Amanda Phingbodhipakkiya, a neuroscientist turned artist was named a New York City Public Artist in Residence in August 2020. The artist created her “I Believe in Our City” series as a response to a sad statistic. From February to September, the city’s Commission on Human Rights logged more than 566 reports of discrimination, harassment and bias related to Covid-19 and of that number, 184 were expressly anti-Asian in nature. The artist said that “My goal with this art series was to turn these hurts into something beautiful and powerful. I really wanted to find a way to say, despite everything we have faced as Asian Americans and New Yorkers, that I still believe in New York.” From November 3 – December 2, a series of 45 pieces will be displayed in the Atlantic Terminal in Brooklyn. It includes vibrant portraits of Black, Asian and Pacific Islanders along with anti-discriminatory messages like “I did not make you sick” and “I am not your scapegoat.” Excerpted from the New York Times.
“Exhilaration” is the title of a Philhomonia Northwest concert which features beloved Seattle cellist Nathan Chan on November 22, 2020 at 2:30pm (PST) live streamed by Seattle Town Hall. Go to townhallseattle.org for details.
Seattle Modern Orchestra announces its 2020-2021 season. Founded in 2010, the Seattle Modern Orchestra is the only large ensemble in the Pacific Northwest solely dedicated to the music of the 20th and 21st centuries. It is led by co-artistic directors Julia Tai and Jeremy Jolley. SMO commissions and premieres new works from an international lineup of composers and often presents important pieces from the contemporary repertoire that are rarely if ever heard by Seattle audiences. This season will include six commissions and six concert broadcasts. The lineup of composers includes Iranian composer Anahita Abbasi, Cornish faculty member Tom Baker, saxophonist/composer Darius Jones, cellist/composer Ha-Yang Kim, Brown University assistant professor Wang Lu and SMO co-artistic director, Jeremy Jolley. The decision of whether each event will take place in person or virtually will be based on evolving community health guidelines throughout the season. Concert dates are Dec. 16 – 19, 2020 and Jan. 31, March 14, May 1, June 6, 2021. Go to http://www.seattlemodernorchestra.org/2020/09/24/2020-2021-season-announcement-press-release/ for details.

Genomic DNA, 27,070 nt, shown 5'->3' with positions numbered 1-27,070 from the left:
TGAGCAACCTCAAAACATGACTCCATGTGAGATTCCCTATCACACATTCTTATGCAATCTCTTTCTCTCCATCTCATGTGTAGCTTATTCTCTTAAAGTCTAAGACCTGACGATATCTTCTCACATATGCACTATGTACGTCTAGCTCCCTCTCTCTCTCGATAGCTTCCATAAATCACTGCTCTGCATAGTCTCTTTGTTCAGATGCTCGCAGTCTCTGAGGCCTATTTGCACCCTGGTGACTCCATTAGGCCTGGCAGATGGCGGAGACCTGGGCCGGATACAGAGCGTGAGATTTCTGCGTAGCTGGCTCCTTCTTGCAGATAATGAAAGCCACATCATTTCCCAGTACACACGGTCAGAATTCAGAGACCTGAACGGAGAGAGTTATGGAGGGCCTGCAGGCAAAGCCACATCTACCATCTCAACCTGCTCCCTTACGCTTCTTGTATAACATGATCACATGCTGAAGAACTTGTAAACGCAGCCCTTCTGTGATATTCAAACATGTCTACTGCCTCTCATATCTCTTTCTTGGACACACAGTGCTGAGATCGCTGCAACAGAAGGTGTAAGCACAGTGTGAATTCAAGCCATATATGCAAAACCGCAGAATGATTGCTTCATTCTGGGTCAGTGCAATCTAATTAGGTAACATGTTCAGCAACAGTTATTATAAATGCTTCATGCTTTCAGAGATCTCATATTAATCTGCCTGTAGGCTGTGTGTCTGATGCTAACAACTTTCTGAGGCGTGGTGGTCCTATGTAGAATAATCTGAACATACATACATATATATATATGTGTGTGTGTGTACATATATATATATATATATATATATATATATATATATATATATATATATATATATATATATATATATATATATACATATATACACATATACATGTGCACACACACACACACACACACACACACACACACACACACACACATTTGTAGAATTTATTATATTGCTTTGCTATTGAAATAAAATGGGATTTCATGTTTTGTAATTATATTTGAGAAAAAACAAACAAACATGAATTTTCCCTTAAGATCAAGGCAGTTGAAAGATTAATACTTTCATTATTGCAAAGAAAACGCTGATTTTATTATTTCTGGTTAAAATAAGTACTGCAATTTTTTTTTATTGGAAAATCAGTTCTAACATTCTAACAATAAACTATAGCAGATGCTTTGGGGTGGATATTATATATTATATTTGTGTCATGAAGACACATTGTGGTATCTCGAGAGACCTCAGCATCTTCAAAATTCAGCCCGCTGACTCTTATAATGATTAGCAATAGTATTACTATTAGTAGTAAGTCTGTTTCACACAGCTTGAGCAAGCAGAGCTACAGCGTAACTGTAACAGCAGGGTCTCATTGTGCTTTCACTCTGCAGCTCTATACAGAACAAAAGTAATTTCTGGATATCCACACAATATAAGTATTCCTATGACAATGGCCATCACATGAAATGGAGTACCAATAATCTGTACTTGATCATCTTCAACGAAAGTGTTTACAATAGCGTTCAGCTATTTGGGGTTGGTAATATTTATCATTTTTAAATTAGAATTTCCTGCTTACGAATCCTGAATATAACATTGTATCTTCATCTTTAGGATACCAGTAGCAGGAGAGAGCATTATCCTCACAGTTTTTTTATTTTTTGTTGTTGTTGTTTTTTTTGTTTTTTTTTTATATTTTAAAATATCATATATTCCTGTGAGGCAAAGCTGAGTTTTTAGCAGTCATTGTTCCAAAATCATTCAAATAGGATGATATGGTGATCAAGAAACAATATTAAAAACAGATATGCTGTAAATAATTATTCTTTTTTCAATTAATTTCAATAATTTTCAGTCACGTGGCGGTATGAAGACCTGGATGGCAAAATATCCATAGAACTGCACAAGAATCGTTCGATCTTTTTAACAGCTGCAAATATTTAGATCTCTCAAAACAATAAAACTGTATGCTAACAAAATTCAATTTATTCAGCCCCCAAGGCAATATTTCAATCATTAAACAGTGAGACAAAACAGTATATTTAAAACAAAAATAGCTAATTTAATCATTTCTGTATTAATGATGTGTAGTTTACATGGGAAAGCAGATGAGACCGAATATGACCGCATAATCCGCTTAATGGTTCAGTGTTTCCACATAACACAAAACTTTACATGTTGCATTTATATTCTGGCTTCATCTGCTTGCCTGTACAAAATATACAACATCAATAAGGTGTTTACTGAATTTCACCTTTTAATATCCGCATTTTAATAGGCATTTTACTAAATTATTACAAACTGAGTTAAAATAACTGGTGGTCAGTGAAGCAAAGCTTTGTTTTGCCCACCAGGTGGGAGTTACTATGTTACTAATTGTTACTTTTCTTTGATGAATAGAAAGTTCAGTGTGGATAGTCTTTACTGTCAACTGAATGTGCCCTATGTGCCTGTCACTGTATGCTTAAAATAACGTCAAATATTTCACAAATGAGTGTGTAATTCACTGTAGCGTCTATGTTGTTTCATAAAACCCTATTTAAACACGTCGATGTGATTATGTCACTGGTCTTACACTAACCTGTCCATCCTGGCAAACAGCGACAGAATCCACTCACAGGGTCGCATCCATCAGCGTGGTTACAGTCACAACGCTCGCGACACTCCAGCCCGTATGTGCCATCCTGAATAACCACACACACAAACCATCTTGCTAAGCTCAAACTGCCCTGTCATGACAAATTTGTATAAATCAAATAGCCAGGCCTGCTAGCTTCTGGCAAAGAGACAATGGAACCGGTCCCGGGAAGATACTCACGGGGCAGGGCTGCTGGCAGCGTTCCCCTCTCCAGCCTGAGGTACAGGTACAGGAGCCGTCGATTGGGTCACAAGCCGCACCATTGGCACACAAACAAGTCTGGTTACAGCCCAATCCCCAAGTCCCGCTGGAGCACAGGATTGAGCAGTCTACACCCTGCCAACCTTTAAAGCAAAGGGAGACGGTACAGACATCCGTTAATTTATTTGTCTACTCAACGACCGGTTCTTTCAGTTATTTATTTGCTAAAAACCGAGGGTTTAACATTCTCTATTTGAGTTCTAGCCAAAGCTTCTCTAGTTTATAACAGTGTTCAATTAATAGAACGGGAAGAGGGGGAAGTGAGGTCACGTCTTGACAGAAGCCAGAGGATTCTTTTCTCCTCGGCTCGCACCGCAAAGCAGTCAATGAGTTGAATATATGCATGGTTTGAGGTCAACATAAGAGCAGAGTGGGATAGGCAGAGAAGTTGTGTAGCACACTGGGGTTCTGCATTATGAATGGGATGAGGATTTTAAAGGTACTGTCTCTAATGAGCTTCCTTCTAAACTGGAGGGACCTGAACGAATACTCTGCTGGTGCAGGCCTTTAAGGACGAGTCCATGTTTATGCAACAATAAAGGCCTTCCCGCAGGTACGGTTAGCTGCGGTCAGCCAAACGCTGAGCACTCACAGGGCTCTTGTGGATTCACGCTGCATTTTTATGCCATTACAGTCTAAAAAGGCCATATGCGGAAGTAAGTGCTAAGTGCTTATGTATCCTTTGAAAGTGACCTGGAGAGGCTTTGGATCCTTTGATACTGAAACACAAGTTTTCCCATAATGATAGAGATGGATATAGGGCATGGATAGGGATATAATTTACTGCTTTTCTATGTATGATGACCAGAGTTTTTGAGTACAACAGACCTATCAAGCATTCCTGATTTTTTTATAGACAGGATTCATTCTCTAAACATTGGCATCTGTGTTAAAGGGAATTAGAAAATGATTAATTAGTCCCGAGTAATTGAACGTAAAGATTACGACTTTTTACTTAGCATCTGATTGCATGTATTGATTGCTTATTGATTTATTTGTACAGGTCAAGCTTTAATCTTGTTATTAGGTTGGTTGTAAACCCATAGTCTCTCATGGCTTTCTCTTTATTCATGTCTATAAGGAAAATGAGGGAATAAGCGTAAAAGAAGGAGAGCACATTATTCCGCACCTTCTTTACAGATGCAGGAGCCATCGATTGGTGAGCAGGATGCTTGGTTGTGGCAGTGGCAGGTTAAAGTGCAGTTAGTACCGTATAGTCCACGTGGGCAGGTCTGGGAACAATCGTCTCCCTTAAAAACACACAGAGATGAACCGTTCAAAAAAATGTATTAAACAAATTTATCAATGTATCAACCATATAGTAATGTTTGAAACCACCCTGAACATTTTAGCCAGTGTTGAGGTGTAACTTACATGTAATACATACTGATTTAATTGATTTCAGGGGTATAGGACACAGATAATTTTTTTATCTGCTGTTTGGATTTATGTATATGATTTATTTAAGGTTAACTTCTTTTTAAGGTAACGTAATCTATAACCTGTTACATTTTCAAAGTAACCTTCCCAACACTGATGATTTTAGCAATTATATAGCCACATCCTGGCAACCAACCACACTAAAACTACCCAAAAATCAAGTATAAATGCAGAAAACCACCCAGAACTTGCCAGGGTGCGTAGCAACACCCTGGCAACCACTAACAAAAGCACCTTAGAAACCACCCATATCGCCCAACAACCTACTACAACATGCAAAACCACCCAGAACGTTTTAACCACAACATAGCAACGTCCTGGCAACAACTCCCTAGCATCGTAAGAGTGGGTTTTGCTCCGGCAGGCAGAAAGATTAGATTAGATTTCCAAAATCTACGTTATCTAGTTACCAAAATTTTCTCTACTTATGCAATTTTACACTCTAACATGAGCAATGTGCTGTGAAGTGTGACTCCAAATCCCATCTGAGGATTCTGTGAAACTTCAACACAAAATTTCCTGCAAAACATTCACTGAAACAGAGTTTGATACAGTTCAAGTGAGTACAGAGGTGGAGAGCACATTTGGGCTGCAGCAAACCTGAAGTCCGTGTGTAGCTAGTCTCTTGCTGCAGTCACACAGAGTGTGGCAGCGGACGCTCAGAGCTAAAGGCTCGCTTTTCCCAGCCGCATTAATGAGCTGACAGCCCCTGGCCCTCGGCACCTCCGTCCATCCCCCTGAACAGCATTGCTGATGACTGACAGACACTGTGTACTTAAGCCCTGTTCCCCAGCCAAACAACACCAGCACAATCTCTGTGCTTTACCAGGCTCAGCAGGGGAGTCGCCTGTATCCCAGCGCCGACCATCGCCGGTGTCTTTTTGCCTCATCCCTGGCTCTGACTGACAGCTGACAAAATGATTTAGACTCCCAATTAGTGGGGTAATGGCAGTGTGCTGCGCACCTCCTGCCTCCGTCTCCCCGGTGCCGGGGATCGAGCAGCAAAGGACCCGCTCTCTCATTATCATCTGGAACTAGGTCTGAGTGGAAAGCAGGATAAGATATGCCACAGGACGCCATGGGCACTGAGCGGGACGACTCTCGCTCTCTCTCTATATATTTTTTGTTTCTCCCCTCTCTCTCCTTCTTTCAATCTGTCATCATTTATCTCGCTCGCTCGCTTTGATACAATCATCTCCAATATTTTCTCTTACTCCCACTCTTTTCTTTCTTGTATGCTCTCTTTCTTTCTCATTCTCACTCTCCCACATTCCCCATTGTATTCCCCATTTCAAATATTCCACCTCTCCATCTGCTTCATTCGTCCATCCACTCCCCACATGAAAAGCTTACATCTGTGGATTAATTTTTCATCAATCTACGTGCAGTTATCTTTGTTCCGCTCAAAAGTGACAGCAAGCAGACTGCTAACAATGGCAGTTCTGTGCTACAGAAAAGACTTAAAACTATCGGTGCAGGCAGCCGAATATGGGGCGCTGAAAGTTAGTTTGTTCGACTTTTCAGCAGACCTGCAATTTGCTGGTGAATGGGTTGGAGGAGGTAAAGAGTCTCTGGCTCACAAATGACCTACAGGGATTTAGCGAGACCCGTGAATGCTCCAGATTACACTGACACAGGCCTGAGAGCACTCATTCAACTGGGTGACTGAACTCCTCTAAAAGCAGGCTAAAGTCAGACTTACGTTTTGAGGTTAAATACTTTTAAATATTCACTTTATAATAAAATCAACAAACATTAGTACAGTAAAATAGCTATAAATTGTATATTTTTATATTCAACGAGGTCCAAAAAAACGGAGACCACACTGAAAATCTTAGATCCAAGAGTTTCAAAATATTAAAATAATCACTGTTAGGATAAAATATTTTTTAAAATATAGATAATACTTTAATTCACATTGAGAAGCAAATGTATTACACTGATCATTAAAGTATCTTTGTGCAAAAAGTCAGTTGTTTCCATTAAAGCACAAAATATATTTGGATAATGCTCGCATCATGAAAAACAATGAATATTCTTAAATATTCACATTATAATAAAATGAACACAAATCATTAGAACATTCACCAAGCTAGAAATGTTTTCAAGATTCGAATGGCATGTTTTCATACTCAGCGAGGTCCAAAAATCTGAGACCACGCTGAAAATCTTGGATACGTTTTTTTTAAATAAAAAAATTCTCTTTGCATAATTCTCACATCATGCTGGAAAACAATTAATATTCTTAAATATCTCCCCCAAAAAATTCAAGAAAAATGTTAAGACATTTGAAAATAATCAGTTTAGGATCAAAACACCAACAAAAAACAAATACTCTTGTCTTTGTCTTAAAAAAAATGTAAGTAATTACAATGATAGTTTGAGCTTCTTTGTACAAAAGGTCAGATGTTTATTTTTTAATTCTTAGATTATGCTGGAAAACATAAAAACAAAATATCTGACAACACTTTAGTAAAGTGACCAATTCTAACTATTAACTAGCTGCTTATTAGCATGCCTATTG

Violinist Kristin Lee, Artistic Director of Emerald City Music announces Season Five. In an effort to bring chamber music to as many people as possible in the Puget Sound area, their fall 2020 highlights include a 10-part digital series of concerts and discussions hosted by Emerald City Music’s resident artists, a city-wide festival entitled “This is Beethoven”, presented in collaboration with twenty area arts organizations of various disciplines, an in-school program in Olympia where teaching artists will engage with 5th grade students to create a composition, a Project Music Heals Us which will use classical music to bring hope to doctors, nuses and those affected by Covid-19, a focused outreach and engagement strategy that will bring classical music to transitional housing shelters, drug treatment centers and family support services and a collaboration with Seattle youth Symphony Orchestras to build up the next generation of musicians. For more details, go to www.emeraldcitymusic.org.